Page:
The poem is filled to the brim with interesting and sometimes shocking questions about death. Readers will be asked to consider what is truly meaningful after someone has passed away and what parts of their life can easily be discarded. By the end of ‘As from a Quiver of Arrows,’ readers may have some answers, but it’s impossible to find fulfilling answers to all of Phillips’ speaker’s inquires.
Explore As from a Quiver of Arrows
‘As from a Quiver of Arrows’ by Carl Phillips is a powerful poem about loss and death. The speaker considers both clearly and openly.
The poem is a series of questions about what one should do with a body after death. These evolve into considerations of that person’s possessions, their memory, and useless and totemic things from their life. What should be kept and what should be thrown out? Is it right to keep one thing and discard another? The speaker also considers memory and how long one can and should think about another person after they’ve died. He alludes to the nature of human beings and their desire to forget pain and loss. This is something that everyone wants, to an extent, and he wonders whether it’s wrong to do so.
You can read the full poem here.
What do we do with the body, do we
burn it, do we set it in dirt or in
and trust it to a raft and to water?
In the first stanza of ‘As from a Quiver of Arrows,’ the speaker begins by asking a striking question. He wants to know what we “do with the body.” He doesn’t say “a” body but “the” body. He’s thinking about a specific deceased person and contemplating whether they should “burn it” or bury it or set it in a raft on water. These are some of the ways that human beings have throughout history taken care of their dead. But, they’re presented so directly that a reader may find themselves taken aback by the speaker’s tone. He’s not beating around the bush or using any sort of euphemism. He’s addressing death head-on.
What will happen to the memory of his
body, if one of us doesn’t hurry now
Floss, rubber gloves, and a chewed cap
In the second stanza, the speaker goes on to ask more practical questions about what’s going to happen to the body and the deceased person’s life after death. Shouldn’t they write down information about them? If they don’t, won’t the memory of his life “be / salt or late light.” He compares the memory to forgotten objects, leading the reader into a contemplation of what to do with the person’s belongings. The juxtaposition between memory and belongings is an interesting one. They are treated equally as though they are just as important to that person’s life. The second stanza is also a good example of how the writer uses imagery within the text.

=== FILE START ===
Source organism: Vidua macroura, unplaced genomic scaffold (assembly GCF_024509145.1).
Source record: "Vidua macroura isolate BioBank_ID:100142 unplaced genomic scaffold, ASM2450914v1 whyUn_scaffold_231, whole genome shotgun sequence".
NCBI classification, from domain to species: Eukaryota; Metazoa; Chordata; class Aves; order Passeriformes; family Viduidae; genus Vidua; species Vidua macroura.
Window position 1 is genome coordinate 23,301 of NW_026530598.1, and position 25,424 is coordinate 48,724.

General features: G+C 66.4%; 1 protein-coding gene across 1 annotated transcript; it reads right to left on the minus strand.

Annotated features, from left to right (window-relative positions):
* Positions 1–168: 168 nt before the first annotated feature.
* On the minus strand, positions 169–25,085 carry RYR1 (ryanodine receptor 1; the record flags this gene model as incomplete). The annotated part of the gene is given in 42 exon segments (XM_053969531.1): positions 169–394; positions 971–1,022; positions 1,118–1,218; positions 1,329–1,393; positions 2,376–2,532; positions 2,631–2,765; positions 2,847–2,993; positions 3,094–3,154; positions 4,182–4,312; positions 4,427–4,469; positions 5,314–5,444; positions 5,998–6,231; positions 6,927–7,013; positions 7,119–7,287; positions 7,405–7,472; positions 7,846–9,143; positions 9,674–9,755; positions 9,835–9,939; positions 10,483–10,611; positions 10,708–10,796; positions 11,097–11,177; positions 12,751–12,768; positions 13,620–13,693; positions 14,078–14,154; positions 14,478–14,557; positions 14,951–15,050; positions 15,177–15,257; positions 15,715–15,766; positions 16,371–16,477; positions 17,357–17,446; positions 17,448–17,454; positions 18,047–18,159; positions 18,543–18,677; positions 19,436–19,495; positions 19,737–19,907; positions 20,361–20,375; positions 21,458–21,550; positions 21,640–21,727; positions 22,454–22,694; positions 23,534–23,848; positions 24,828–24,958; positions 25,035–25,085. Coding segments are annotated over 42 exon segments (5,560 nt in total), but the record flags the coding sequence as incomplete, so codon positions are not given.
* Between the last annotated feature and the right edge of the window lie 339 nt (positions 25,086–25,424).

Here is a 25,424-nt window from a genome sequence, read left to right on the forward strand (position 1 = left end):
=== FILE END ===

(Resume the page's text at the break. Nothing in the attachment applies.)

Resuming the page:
Stanzas Three and Four
to a pen elsewhere —how are we to
regard his effects, do we throw them
Does his soiled linen count? If so,
would we be wrong then, to wash it?
There are no instructions whether it
memorially wear it ourselves, by day
In the next stanzas, the speaker contemplates the man’s belongings and which ones should be kept, and how they should be treated. Would it be wrong to wash his “soiled linen?” There are no instructions on how to act or how to treat someone’s belongings. The speaker suggests one extreme and then the other.
Stanzas Five and Six
reflect upon it folded, shelved, empty.
Here, on the floor behind his bed is
found it, that he forgot it or lost it
or intended a safekeeping? Should we
attempt to make contact? What if this
Is it okay to be human, and fall away
There is a “bent photo” in the fifth stanza that leads to more questions. Were they supposed to find it? Is it important or from the past? These are all questions that he doesn’t have the answer to and that no one can tell him what to do with. In the sixth stanza, the speaker moves on to broader questions touching on the nature of humanity and remembrance.
Stanzas Seven and Eight
from oblation and memory, if we forget,
and can’t sometimes help it and sometimes
What if it is rest and nothing else that
we want? Is it a findable thing, small?
In what hole is it hidden? Is it, maybe,
swim? What will I do now, with my hands?